Australia World Cup history-maker Graham Arnold is a good fit for Scottish clubs

The recent Australian influx in Scotland encompasses almost half the Premiership clubs. It is perhaps slightly surprising, therefore, that no-one has yet enticed national coach Graham Arnold to these shores. Analyse his CV and experience and it amounts to an astute footballing figurehead.

Many Aberdeen and Hibs fans are currently calling for new managers due to poor recent results. Arnold, at 59, would surely be worth considering for any top-flight chairman. Ange Postecoglou’s success at Celtic proves Aussie coaches with little European experience can thrive at the summit of the Scottish Professional Football League system. Arnold is not simply another Postecoglou, though. He has never worked on this continent but his achievements, particularly at international level, underline his capabilities.

Only twice have Australia made history by reaching the World Cup knockout phase and Arnold was heavily involved on both occasions. At Germany 2006, he assisted Guus Hiddink as the Socceroos lost to eventual winners Italy in the round of 16. As head coach in Qatar just a few weeks ago, he oversaw another minor miracle as Australia finished level on group points with holders France before losing out again to eventual champions Argentina in the first knockout round. For a squad containing players from world football heavyweights like St Mirren, Adelaide United and Machida Zelvia of Japan, it was a remarkable achievement.

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Arnold has won three Australian Premiership titles, two Championship titles and an FFA Cup with clubs Central Coast Mariners and Sydney FC. However, his only job outside his homeland was a brief spell in charge of Vegalta Sendai of Japan in 2014. Players working under him speak of a warm but motivated manager who likes a balance of camaraderie and professional unity within his squad.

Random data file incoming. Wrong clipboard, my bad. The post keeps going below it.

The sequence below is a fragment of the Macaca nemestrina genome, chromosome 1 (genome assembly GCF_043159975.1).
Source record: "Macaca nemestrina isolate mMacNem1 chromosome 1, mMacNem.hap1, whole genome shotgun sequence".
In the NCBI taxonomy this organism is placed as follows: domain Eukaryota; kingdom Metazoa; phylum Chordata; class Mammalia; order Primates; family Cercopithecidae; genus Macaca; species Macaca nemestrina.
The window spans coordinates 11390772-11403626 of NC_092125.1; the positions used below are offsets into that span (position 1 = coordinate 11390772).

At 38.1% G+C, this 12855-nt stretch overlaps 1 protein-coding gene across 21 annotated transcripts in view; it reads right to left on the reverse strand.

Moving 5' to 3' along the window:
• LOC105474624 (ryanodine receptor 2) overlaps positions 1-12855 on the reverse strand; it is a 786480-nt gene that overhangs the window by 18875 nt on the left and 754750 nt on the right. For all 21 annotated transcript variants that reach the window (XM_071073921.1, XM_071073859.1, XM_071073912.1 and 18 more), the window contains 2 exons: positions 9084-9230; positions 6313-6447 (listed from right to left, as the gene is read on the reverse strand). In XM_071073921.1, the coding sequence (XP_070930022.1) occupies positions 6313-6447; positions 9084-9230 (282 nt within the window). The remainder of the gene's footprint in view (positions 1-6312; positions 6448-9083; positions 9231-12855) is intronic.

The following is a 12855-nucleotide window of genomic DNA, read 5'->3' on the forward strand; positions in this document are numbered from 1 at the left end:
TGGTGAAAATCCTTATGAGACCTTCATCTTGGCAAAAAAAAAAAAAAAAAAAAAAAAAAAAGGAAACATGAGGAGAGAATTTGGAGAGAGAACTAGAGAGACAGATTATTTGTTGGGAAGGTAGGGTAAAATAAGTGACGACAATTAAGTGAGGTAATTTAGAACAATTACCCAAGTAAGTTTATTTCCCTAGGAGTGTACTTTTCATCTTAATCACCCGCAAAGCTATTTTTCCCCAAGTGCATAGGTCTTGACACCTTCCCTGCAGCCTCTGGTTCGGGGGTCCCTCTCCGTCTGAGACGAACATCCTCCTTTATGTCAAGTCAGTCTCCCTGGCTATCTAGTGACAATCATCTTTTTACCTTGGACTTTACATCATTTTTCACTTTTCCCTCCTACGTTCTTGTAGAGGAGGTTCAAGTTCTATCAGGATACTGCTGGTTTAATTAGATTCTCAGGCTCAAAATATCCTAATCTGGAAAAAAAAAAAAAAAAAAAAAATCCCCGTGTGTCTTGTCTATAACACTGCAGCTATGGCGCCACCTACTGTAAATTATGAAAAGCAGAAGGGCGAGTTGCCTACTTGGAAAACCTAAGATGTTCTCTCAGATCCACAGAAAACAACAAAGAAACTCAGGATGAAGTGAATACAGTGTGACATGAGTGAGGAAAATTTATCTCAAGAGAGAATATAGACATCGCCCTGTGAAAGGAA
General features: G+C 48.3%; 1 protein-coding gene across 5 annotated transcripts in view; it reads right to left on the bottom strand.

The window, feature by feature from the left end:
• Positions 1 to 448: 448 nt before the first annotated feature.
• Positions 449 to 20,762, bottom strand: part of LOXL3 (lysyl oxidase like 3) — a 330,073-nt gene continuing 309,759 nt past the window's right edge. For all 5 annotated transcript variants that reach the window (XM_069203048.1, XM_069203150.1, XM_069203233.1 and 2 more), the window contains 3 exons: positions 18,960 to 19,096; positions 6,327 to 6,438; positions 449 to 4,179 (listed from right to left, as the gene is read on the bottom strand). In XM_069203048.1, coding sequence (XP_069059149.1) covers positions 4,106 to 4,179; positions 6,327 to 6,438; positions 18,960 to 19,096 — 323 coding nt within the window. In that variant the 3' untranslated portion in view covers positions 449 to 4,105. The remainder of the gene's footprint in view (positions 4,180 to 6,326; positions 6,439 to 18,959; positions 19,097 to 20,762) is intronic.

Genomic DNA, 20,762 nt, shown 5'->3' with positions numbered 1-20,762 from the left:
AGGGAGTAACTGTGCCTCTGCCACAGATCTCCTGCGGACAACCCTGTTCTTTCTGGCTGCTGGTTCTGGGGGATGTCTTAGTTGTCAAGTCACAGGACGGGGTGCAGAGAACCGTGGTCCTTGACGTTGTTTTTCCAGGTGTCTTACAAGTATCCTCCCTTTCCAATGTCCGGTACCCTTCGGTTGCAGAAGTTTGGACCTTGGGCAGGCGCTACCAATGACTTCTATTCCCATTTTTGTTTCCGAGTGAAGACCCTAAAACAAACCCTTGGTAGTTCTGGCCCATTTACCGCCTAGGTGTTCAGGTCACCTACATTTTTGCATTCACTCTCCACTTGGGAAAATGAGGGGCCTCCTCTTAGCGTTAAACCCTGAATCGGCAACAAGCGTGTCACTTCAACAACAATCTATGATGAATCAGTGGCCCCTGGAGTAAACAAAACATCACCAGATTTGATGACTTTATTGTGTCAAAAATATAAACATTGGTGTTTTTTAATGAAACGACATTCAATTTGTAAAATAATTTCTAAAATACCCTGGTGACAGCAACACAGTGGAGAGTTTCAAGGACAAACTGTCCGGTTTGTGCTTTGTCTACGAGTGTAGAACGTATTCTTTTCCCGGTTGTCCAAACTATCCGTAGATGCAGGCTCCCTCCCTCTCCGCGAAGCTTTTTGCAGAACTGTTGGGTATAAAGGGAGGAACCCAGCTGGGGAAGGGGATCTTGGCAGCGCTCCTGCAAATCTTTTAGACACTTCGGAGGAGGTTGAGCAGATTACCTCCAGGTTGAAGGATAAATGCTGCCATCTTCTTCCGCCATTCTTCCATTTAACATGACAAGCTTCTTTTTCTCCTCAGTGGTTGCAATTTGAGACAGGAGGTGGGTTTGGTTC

The Hearts quartet of Kye Rowles, Cammy Devlin, Nathaniel Atkinson and on-loan Garang Kuol were all part of the Socceroos group in Qatar. As were Celtic’s Aaron Mooy, St Mirren’s Keanu Baccus and Aziz Behich of Dundee United – not to mention a certain Jason Cummings. Arnold is well-versed in the Scottish football culture despite never having worked here. There is surprise within the Australian footballing community that UK or European clubs aren’t taking a serious look at him.

“Yeah, definitely,” said Rowles, promoted from Australia’s 2020 Olympic squad by Arnold. “He’s given massive opportunities to a lot of the Olympic boys from the Under-23s, myself included. I’m really happy that we had such a good run at the World Cup. We all knew we could do it as a group and we all believed in the coaching staff. They believed in us as well. I know that, not only him [Arnold], but a lot of us boys cop a bit of flak from back home. It was good to make the country proud.